Wake County officials urge testing of private wells
Posted March 11, 2013
Raleigh, N.C. — Do you know what's in your water?
Authorities are urging residents with private wells to find out as part of National Groundwater Safety Awareness Week.
During its meeting Monday, the Wake County Board of Commissioners discussed with county health and environment officials the importance of residents to check their water supply on a regular basis.
Part of that discussion surrounded the contamination found in more than a dozen serving homes along Stony Hill Road near Wake Forest were found this fall to have dangerous levels of trichloroethylene, or TCE, a degreasing agent that environmental officials said likely came from electronics plants that used to operate in the area.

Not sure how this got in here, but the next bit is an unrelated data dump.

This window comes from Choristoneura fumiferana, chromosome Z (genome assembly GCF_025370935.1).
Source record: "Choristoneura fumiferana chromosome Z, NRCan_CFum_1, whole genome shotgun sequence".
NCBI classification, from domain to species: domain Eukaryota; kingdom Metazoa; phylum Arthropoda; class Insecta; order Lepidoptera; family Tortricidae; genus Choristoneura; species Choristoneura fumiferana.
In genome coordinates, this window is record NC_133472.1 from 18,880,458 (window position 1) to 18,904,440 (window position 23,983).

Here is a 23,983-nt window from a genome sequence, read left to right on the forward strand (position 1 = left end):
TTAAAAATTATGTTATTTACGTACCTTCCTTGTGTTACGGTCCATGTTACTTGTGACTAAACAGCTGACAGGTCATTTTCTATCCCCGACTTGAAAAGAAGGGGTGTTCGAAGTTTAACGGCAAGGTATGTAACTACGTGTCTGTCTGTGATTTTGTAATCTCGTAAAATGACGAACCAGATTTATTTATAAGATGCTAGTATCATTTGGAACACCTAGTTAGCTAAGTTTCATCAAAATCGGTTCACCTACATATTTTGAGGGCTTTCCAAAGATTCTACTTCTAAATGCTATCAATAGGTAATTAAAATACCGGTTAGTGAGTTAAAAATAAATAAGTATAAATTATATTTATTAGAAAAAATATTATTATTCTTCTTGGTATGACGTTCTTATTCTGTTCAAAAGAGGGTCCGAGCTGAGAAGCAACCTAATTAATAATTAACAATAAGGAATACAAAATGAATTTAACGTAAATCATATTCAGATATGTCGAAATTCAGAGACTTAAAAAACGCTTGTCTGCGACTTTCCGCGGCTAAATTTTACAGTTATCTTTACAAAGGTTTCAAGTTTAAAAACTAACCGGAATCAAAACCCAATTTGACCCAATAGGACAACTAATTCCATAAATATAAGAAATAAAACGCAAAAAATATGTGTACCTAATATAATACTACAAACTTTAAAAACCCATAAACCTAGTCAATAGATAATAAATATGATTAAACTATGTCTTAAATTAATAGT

The state estimates there may be more than 2,500 sites that have contaminated groundwater in Wake County alone.
That's why, Greg Bright, groundwater program supervisor with Wake County Environmental Services says, it's important for property owners to be sure their well water is safe.
"The purpose of National Groundwater Awareness Week is to get citizens thinking about their well and not just forget that it's there," Bright said. "It needs to be maintained and checked just like any other system in your house."
Wake County Environmental Services, in conjunction with Wake County Human Services, offers water sampling of private wells.